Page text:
A squeeze on household finances will become more acute as a new, higher energy price cap takes effect.
Those on standard tariffs with typical household energy use will see their bills rise by £139 to £1,277 per year, but the more energy a household uses, the higher their bill.
Customers with prepayment metres who use average amounts of energy will see a £153 increase.
The cap has come under scrutiny as a result of the supplier crisis, which has resulted in the closure of nine businesses.
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The cap limits the amount that providers can raise their prices. Nonetheless, the current increase is the largest jump, to the highest amount, since the backstop was implemented in January 2019.
It represents a 12% rise in energy prices at a time of the year when, charities point out, people are about to use more heating and lighting during colder, darker days. It also coincides with other price rises hitting family budgets and the withdrawal of Covid support schemes, although the government has promised to continue financial help for the poorest households.
About 15 million households in England, Wales and Scotland are affected by the changes.
The cap does not apply in Northern Ireland where prices are overseen by a regulator.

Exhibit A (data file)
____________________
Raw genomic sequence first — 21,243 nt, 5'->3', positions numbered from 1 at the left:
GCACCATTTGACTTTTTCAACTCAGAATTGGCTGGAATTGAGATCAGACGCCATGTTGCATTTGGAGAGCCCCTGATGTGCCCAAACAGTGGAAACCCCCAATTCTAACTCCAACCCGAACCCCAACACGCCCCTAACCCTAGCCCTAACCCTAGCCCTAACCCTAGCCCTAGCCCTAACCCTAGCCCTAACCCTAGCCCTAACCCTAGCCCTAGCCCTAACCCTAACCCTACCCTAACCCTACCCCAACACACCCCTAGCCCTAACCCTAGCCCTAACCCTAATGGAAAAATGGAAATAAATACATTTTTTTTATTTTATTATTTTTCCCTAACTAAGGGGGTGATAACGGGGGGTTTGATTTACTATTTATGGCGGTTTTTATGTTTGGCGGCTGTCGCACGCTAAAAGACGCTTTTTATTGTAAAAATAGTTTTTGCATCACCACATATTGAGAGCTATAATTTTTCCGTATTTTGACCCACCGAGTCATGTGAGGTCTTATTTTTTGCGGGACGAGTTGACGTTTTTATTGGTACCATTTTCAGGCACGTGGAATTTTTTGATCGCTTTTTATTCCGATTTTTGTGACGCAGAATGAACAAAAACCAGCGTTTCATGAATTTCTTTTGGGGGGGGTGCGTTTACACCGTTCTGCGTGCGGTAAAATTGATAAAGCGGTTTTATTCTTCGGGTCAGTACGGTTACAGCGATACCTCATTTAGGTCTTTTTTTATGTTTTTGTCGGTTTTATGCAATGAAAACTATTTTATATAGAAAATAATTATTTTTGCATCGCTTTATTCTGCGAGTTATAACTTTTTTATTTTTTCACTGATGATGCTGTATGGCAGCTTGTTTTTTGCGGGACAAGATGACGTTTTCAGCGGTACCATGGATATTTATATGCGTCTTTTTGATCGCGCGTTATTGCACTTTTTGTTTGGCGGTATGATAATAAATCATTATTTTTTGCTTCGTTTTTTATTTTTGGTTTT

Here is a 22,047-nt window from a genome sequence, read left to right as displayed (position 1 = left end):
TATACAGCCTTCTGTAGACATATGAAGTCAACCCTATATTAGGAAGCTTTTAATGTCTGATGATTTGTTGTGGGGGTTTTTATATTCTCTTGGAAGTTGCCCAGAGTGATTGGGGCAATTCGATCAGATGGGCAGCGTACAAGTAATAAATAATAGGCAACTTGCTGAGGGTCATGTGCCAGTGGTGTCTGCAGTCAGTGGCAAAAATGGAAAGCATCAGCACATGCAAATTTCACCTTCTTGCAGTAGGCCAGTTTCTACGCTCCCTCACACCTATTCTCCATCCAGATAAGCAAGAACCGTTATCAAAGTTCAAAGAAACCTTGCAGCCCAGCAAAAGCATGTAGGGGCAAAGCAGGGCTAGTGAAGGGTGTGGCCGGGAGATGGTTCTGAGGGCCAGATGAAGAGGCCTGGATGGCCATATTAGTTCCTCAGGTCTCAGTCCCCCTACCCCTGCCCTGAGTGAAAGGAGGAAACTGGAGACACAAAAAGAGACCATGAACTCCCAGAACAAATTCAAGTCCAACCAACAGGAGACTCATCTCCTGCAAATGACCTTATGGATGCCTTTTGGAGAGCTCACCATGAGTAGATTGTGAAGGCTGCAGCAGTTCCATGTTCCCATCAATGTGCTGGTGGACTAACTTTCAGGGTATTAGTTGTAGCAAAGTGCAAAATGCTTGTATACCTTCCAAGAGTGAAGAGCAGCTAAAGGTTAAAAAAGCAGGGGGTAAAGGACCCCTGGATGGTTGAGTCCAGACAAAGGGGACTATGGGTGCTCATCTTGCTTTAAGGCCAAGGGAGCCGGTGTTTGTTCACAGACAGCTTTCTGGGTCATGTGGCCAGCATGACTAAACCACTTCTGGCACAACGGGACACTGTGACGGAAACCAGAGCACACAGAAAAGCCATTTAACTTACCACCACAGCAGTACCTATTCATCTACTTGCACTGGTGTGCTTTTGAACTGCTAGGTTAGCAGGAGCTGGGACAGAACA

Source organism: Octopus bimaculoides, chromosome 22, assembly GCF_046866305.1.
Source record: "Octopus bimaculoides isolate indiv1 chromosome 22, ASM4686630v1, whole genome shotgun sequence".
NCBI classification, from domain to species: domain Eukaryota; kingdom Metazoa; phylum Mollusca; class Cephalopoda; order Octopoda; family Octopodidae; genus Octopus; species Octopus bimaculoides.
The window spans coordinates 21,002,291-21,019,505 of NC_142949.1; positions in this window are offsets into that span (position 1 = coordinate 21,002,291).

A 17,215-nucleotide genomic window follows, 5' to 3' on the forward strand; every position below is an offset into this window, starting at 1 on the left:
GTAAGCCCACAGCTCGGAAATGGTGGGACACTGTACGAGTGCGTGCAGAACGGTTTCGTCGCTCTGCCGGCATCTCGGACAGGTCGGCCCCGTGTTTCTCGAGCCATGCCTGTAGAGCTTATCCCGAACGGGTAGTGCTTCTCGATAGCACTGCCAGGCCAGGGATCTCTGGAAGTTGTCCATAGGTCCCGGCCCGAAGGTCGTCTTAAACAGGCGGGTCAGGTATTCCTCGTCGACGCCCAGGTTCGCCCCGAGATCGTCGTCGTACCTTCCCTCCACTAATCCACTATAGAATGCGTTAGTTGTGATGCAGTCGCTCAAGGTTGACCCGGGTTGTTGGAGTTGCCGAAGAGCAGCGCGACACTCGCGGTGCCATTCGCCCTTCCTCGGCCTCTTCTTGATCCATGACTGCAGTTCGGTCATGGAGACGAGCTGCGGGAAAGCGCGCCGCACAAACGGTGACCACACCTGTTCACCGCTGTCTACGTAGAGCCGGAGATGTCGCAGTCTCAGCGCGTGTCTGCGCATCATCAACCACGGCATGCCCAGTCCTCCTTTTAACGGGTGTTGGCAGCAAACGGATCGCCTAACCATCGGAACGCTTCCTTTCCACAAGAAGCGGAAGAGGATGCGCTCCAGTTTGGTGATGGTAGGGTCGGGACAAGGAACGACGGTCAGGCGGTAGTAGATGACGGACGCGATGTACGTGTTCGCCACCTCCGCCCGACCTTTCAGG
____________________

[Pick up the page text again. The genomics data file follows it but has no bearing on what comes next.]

How the cap works
Domestic energy price caps are set by the regulator Ofgem twice a year. The most recent level went into effect on October 1st.
It is a limit on the amount of energy that can be sold and the fees that suppliers can charge. The amount of gas and electricity used by a household still determines the total bill.
The latest change means:
- Those on standard tariffs, with typical household levels of energy use, will see an increase of £139 – from £1,138 to £1,277 a year – to their bill
- People with prepayment meters, with average energy use, will see an annual increase of £153 – from £1,156 to £1,309
- Households with larger than average energy use will have a higher annual bill
Households on fixed tariffs will not be affected, but those nearing the end of a contract will be automatically switched to a default tariff set at the new level. Customers used to be able to shop around for better deals, but due to the high price of gas, they won’t be able to do so any longer.
“The massive devastating increases in energy prices will drive over 500,000 more households into fuel poverty, leaving them unable to heat or power their homes,” said Adam Scorer of the fuel poverty charity National Energy Action.
‘Where’s the extra money coming from?’
Debbie Wright is about to move into her first flat, but she says rising energy bills and lower benefits payments are dampening her enthusiasm for potential independence.
“It’s terrifying; you can’t afford to live day by day,” she explained.
“Where did the extra cash come from?”
She was taking a life skills class offered by the charity Christians Against Poverty. All of the students in the class had prepayment metres and were receiving food parcels.
“We’re seeing all kinds of people in debt,” said Shirley Bowen, a life skills manager.
“People have always struggled to manage their finances, and I don’t think that will ever change.” When they encounter an unexpected expense, it knocks them off balance and forces them to seek assistance.
“It’s only going to get worse.” It is obvious that some people will not turn on their heating this winter. We’ll have to wait and see if they’ll be able to cook for their kids, or if it’ll just be sandwiches and cereal.”